Animal Abuse Registry May Be In County Future Greene County

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CATSKILL – Greene County is considering creating an animal abuse registry aimed at reducing the number of animal crimes.

Jamie Mitchell, founder of Hyer Ground Rescue in Catskill, presented a registry proposal at Wednesday’s meeting of the Greene County Legislature’s Public Safety Committee.

The registry would identify county residents who have been convicted of animal crimes.

“As leaders, as parents, as adults, we have an obligation to set the standard in our community for our young people to protect the innocent, whether they are animals, the elderly, children or infirm, ”Mitchell told the committee. “It is our obligation.”

There are animal abuse records in 20 counties in New York State: Albany, Bronx, Broome, Cattaraugus, Chautauqua, Dutchess, Kings, Nassau, New York, Niagara, Onondaga, Orange, Putnam, Queens, Richmond, Rockland , Suffolk, Sullivan, Ulster and Westchester.

Most animal abuse records include the individual’s name, address, photo, and date of conviction.

“It would be a register of those who have been convicted of a certain type of violence against animals and it would be available to the public, so if someone who has been convicted wants to adopt or buy an animal, the group can check the register, ”Greene said. County Legislature Speaker Patrick Linger, R-New Baltimore, said.

The aim is to help reduce the number of cases of animal cruelty, he said.

“Maybe that will prevent a future case of abuse,” Linger said Thursday.

The registry would also include information and resources for pet owners who might need help feeding and caring for their animals.

“If you feel like you have a problem or know someone who is, there would be contact information on the registry so people can ask for help,” Linger said. “In the worst case scenario, if someone is convicted, you can help prevent this from happening again. “

Holding people accountable for animal cruelty could have greater effects on public safety as a whole, Mitchell said. There have been links between cruelty to animals, especially among children, and future crimes against people, she said.

“Cruelty to animals and violence to people have something in common: both types of victims are sentient, living beings who experience pain and distress and may die from their injuries,” Mitchell said, citing reports from the Animal Legal and Historical Center.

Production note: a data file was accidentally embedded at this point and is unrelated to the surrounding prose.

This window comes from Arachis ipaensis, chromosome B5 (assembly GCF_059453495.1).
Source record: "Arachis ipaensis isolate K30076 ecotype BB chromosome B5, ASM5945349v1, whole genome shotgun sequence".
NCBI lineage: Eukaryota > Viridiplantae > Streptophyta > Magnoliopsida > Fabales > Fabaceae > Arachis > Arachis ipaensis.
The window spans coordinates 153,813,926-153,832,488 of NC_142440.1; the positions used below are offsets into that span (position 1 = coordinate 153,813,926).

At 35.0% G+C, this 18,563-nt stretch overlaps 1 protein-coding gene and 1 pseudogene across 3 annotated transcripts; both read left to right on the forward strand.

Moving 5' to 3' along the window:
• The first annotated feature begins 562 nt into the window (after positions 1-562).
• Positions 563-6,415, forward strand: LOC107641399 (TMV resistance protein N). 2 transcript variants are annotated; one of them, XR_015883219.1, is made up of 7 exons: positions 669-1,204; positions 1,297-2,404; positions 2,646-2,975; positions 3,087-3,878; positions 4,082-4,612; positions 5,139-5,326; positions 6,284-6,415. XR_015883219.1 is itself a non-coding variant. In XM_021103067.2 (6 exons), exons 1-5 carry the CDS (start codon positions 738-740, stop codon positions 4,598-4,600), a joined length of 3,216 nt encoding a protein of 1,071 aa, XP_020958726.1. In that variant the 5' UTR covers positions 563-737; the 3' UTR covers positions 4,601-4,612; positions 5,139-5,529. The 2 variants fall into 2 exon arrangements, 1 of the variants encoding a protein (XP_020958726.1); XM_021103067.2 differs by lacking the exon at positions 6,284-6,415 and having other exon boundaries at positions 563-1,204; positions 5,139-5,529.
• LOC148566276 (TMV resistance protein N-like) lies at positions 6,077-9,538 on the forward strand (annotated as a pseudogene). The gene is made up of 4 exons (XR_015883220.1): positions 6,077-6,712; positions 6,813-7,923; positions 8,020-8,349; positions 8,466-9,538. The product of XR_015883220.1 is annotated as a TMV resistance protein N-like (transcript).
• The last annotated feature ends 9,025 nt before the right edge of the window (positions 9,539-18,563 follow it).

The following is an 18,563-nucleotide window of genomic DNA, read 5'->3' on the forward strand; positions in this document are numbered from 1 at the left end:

Studies have shown links between animal abuse and other crimes, including murders by convicted serial killers Ted Bundy, Jeffrey Dahmer and “Son of Sam” killer David Berkowitz, according to the FBI website. .

“People who abuse animals as children are more likely to commit murder or violent crime as adults,” Mitchell said. “This is not just a sign of a personality defect, but of a profound mental disorder that requires intervention before it gets to the point where someone in our community is injured.”

There is also a link between animal abuse and domestic violence and child abuse, according to the FBI.

By publishing a registry of convicted animal abusers, the county could potentially prevent these people from adopting or purchasing animals in the future, Mitchell said.

“It’s about identifying who in our community might be a predator that we wouldn’t be able to identify if we didn’t have a registry in place,” Mitchell said.

Recommendations for an animal abuse registry in Greene County are not new – Mitchell started pushing for a registry over a year ago, but efforts have been sidetracked by the COVID pandemic – 19, Linger said.

A statewide registry would provide the most effective method of identifying animal abusers, Linger said.

“My suggestion was to link our registry to other state registries. We’re kind of hoping that this turns into a statewide initiative because it would make it easier for people to do a full search, ”Linger said. “Right now the counties are doing it themselves. “

The concept of an animal abuse registry has been discussed with the Greene County District Attorney’s Office and Greene County Sheriff’s Office, and both are on board, Linger said.

The next step would be for the proposal to make its way through the legislative process.

“At this point we have drafted the local law and the resolution,” Linger said. “The district attorney looked at it, so I imagine during this month’s meeting cycles [of the Legislature] we would hold a public hearing and make a local law for the next month. Once this is over, we will establish an Animal Abuse Registry in Greene County. “

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